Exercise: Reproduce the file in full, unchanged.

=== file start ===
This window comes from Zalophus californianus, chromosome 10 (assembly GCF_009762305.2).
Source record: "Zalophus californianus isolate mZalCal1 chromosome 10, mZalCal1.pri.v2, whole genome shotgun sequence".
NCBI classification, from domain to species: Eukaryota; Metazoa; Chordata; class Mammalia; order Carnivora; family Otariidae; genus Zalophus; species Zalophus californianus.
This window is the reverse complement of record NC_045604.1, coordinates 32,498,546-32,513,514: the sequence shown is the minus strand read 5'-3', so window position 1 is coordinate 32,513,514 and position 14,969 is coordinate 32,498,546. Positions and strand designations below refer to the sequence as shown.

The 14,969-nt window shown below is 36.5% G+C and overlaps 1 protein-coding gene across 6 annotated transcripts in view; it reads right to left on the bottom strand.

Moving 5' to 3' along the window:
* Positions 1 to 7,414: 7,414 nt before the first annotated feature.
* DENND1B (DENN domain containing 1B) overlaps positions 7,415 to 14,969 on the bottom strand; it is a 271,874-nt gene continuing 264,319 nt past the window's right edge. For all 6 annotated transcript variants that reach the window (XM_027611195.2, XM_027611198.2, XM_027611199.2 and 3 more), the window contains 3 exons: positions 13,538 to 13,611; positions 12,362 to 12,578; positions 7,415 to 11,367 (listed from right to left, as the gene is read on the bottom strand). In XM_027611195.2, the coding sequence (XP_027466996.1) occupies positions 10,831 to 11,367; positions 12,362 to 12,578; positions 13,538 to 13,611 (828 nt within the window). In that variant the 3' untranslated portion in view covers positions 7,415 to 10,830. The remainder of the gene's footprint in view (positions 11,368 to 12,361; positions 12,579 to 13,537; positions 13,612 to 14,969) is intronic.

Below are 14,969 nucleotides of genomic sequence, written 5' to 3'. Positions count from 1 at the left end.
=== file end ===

This window comes from Zalophus californianus, chromosome 10 (assembly GCF_009762305.2).
Source record: "Zalophus californianus isolate mZalCal1 chromosome 10, mZalCal1.pri.v2, whole genome shotgun sequence".
NCBI classification, from domain to species: Eukaryota; Metazoa; Chordata; class Mammalia; order Carnivora; family Otariidae; genus Zalophus; species Zalophus californianus.
This window is the reverse complement of record NC_045604.1, coordinates 32,498,546-32,513,514: the sequence shown is the minus strand read 5'-3', so window position 1 is coordinate 32,513,514 and position 14,969 is coordinate 32,498,546. Positions and strand designations below refer to the sequence as shown.

The 14,969-nt window shown below is 36.5% G+C and overlaps 1 protein-coding gene across 6 annotated transcripts in view; it reads right to left on the bottom strand.

Moving 5' to 3' along the window:
* Positions 1 to 7,414: 7,414 nt before the first annotated feature.
* DENND1B (DENN domain containing 1B) overlaps positions 7,415 to 14,969 on the bottom strand; it is a 271,874-nt gene continuing 264,319 nt past the window's right edge. For all 6 annotated transcript variants that reach the window (XM_027611195.2, XM_027611198.2, XM_027611199.2 and 3 more), the window contains 3 exons: positions 13,538 to 13,611; positions 12,362 to 12,578; positions 7,415 to 11,367 (listed from right to left, as the gene is read on the bottom strand). In XM_027611195.2, the coding sequence (XP_027466996.1) occupies positions 10,831 to 11,367; positions 12,362 to 12,578; positions 13,538 to 13,611 (828 nt within the window). In that variant the 3' untranslated portion in view covers positions 7,415 to 10,830. The remainder of the gene's footprint in view (positions 11,368 to 12,361; positions 12,579 to 13,537; positions 13,612 to 14,969) is intronic.

Below are 14,969 nucleotides of genomic sequence, written 5' to 3'. Positions count from 1 at the left end.